The Vatican’s beliefs may span thousands of years, but when it comes to social media, the Catholic Church is holding its own in 2010.
Pope Benedict XVI, head of the world’s oldest institution, has proclaimed it’s time for priests to step away from the pulpit and embrace the Internet to preach to and engage with followers. In his message for the Catholic Church’s 2010 World Day for Social Communications, he declared:
“Priests are thus challenged to proclaim the gospel by employing the latest generation of audiovisual resources (images, videos, animated features, blogs, Web sites) which, alongside traditional means, can open up broad new vistas for dialogue, evangelization, and catechesis.”
Let’s give the Pope props. Despite its traditions and its lengthy history, the Vatican is diving into the very-present-day social media world that many technology-savvy businesses still find perplexing.
Last year, for example, the Vatican launched a Facebook application called “Pope2You,” where you can “meet” the Pope, listen to speeches, view photos and receive messages in the form of “virtual cards” that you can share with others.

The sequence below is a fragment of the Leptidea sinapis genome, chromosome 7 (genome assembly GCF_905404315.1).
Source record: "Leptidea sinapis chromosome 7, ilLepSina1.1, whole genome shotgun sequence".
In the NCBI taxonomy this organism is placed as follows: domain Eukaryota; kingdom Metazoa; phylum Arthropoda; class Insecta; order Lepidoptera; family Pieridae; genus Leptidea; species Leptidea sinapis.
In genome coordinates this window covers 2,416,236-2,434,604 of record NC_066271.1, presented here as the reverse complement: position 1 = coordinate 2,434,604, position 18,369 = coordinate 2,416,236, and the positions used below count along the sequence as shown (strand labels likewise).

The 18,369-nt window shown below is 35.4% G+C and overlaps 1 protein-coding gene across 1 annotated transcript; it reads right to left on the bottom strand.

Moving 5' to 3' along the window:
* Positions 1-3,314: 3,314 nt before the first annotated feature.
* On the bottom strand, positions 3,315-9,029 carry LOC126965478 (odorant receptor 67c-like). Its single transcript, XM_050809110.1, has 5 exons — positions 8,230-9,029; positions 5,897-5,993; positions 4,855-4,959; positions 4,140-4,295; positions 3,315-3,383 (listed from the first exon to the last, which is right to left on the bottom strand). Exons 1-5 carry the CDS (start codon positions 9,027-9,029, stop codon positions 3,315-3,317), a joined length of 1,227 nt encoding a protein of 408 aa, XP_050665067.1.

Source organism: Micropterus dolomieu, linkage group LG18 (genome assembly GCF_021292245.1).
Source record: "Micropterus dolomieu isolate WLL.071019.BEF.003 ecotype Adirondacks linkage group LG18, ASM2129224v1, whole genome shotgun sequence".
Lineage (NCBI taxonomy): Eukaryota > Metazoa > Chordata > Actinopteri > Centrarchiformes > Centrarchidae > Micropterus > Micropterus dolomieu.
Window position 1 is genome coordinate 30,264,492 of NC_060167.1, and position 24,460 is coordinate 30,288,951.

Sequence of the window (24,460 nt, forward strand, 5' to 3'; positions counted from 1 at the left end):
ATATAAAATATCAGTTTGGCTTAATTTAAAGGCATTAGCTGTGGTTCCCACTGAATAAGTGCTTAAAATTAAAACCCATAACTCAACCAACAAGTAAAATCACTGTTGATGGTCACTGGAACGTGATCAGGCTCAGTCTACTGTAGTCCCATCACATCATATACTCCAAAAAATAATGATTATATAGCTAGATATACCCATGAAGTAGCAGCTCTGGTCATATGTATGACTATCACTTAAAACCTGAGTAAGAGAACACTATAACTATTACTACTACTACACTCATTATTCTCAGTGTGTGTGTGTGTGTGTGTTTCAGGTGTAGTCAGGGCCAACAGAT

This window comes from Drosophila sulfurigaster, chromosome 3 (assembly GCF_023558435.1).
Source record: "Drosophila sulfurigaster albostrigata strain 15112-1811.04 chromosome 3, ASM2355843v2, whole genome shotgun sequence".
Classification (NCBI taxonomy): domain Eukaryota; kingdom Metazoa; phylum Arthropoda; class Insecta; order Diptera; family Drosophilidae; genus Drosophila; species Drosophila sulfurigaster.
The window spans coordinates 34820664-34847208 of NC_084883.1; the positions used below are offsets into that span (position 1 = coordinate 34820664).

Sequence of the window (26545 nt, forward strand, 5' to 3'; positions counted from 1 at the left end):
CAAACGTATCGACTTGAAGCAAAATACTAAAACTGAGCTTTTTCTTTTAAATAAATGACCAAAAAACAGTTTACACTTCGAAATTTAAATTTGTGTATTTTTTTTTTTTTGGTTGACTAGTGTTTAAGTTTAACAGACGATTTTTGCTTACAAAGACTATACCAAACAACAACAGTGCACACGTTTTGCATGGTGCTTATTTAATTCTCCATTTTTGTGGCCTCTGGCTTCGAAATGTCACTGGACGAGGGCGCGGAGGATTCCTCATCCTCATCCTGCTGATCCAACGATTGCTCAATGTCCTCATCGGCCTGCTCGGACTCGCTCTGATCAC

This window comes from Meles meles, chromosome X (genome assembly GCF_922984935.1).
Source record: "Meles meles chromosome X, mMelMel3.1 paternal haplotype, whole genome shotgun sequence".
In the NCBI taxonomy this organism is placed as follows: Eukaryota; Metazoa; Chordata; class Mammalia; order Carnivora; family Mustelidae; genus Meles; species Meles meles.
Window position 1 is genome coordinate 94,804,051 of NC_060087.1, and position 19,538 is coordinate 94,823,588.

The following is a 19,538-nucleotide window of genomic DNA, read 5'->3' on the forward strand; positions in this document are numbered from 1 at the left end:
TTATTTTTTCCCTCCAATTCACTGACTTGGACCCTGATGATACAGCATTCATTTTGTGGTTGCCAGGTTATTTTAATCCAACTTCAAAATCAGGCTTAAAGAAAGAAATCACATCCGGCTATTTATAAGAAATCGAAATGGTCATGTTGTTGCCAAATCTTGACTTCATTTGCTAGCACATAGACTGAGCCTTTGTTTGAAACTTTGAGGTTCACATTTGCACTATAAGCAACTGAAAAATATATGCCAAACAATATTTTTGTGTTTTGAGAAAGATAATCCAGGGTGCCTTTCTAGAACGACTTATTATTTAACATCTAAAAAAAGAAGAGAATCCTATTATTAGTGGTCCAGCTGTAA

There’s even an iPhone app that integrates Church news, video clips and radio broadcasts, and a YouTube page. (Note to Apple: Maybe there’s a market for a dedicated iPope device here.)
Could we see the Pope himself blogging, friending and tweeting? (Hey—he’s one guy who could easily surpass Ashton Kutcher’s 4.5 million followers.)
Well, maybe, maybe not: In his address, he urged that “…priests present in the world of digital communications should be less notable for their media savvy than for their priestly heart, their closeness to Christ.”